Photo of a document submitted as evidence by the prosecution and included in their Feb. 2006 sentencing memorandum against Randy "Duke" Cunningham. The prosecution alleges that Cunningham wrote the original document on his Congressional office stationery for the benefit of "co-conspirator #2" (defense contractor Mitchell Wade). The document relates the costs of bribes to their payoffs. The left column represents the amount (in millions) of government military contracts to be awarded, and the right column represents the costs of the bribes (in thousands of dollars) required to secure those contracts. (The figure in each row's right column is relative to the row above and represents additional bribe money; for example, $50,000 would mean the difference between $18 million and $19 million of awarded contracts.) "BT" is an abbreviation for "boat"- making reference to a yacht owned by Wade with an estimated valuation of $140,000, noted as "140" to the right. Once it came into his possession, Cunningham named this boat the "Duke-stir".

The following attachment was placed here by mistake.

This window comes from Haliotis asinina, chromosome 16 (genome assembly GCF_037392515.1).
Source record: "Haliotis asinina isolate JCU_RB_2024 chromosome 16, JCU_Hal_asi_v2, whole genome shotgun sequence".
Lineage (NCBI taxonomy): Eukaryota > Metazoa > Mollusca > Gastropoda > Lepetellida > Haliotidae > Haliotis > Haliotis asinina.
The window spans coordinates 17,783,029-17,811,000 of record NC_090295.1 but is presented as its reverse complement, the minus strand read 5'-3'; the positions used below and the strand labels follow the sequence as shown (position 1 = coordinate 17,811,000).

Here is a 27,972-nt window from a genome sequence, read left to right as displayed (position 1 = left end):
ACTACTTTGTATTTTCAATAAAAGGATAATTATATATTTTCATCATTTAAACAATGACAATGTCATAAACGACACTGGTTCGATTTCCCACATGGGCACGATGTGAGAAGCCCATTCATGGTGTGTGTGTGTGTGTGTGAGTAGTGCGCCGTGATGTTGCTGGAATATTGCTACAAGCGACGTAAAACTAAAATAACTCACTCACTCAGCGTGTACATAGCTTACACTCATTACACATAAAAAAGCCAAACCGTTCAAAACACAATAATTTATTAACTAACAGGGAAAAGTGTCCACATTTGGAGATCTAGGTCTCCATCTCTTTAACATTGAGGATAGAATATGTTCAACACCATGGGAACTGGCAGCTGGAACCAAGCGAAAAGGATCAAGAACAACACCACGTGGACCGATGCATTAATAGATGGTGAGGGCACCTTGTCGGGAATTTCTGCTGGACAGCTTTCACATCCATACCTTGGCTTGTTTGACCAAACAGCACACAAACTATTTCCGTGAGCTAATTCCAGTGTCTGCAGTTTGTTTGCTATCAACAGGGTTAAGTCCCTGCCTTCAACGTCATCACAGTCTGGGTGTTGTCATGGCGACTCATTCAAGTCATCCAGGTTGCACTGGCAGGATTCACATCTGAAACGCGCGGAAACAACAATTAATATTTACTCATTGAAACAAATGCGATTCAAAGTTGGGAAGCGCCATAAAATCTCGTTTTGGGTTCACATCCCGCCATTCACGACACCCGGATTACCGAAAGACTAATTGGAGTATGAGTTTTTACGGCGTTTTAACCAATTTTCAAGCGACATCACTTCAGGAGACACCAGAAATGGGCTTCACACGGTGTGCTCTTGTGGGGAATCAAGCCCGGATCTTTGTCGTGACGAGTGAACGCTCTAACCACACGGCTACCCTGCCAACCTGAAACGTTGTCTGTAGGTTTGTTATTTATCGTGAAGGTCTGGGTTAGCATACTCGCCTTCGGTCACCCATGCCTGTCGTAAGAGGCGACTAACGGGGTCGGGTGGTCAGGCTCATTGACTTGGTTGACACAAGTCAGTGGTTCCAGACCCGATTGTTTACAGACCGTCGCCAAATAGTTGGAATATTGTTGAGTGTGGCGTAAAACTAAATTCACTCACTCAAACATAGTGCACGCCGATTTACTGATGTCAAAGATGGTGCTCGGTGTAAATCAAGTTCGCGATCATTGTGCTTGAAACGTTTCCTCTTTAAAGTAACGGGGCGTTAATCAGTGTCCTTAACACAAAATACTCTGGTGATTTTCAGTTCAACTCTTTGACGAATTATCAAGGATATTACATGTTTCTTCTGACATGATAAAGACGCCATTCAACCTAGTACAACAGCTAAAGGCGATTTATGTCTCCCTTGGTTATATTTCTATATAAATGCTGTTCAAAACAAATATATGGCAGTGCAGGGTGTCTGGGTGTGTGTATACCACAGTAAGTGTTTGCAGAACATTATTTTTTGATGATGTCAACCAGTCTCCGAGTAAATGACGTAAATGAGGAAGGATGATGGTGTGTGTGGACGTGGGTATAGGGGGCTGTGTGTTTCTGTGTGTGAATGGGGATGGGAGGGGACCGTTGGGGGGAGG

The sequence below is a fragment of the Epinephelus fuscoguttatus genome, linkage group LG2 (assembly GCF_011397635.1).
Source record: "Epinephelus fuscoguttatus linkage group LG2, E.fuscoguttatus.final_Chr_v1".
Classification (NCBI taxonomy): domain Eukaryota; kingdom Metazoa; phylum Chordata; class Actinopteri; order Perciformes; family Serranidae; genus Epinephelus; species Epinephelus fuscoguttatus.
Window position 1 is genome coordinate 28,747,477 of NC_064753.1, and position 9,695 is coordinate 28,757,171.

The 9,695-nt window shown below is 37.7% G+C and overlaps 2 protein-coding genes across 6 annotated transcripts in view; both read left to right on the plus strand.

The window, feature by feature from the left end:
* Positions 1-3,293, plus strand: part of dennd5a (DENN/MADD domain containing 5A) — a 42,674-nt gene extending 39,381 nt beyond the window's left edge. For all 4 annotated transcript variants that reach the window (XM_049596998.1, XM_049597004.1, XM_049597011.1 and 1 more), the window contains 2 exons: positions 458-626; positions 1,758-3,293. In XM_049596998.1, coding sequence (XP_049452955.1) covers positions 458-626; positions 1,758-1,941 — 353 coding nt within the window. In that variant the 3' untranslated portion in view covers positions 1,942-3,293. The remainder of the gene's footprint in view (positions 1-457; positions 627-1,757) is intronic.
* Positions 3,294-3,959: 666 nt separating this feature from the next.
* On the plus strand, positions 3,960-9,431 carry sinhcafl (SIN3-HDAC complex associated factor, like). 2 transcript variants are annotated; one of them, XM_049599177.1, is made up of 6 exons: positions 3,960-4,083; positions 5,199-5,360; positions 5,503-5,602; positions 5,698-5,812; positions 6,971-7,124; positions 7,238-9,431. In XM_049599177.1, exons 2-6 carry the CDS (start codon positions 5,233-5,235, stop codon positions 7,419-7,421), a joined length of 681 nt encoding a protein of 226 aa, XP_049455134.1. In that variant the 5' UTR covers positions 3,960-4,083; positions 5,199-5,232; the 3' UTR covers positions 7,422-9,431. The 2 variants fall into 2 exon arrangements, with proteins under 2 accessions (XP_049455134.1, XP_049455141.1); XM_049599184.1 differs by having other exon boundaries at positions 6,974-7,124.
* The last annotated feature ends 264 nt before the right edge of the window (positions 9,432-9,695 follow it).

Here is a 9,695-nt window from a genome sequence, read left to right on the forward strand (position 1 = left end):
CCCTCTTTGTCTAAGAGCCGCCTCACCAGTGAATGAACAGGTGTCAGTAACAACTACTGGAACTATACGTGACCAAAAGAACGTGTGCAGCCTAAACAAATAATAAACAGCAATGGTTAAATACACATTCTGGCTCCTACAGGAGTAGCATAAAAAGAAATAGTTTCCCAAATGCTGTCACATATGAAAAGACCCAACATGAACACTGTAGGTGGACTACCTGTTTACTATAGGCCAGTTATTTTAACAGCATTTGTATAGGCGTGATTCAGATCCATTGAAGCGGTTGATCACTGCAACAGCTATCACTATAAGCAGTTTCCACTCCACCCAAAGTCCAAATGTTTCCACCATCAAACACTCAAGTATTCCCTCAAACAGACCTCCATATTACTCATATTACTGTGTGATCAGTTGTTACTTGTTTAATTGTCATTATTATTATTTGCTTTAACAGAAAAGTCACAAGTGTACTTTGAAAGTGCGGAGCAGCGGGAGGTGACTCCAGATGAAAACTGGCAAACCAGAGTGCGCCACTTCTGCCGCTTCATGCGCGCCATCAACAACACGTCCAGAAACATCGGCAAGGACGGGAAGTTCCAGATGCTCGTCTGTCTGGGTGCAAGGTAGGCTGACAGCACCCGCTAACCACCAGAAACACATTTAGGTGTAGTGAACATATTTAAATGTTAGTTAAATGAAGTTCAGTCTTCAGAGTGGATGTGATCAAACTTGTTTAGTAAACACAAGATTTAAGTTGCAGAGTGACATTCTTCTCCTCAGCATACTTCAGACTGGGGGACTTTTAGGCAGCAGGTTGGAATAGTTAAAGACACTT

In June 2005 it was revealed that a defense contractor, Mitchell Wade, founder of the defense contracting firm MZM Inc. (since renamed Athena Innovative Solutions Inc.), had bought Cunningham's house in Del Mar for $1,675,000. A month later, Wade placed it back on the market where it remained unsold for 8 months until the price was reduced to $975,000. Cunningham was a member of the Defense Appropriations Subcommittee; soon after the purchase, Wade began to receive tens of millions of dollars worth of defense and intelligence contracts. Cunningham claimed the deal was legitimate, adding, "I feel very confident that I haven't done anything wrong" [14]. Image File history File links Duke_bribe_menu. ... Mitchell J. Mitch Wade (c. ... Look up June in Wiktionary, the free dictionary June is the sixth month of the year in the Gregorian Calendar, with a length of 30 days The month is named after the Roman goddess Juno, wife of Jupiter and equivalent to the Greek goddess Hera. ... 2005 (MMV) was a common year starting on Saturday of the Gregorian calendar. ... A defense contractor (sometimes called a military contractor) is a business organization or individual that provides products or services to a defense department of a government. ... Mitchell J. Mitch Wade (c. ...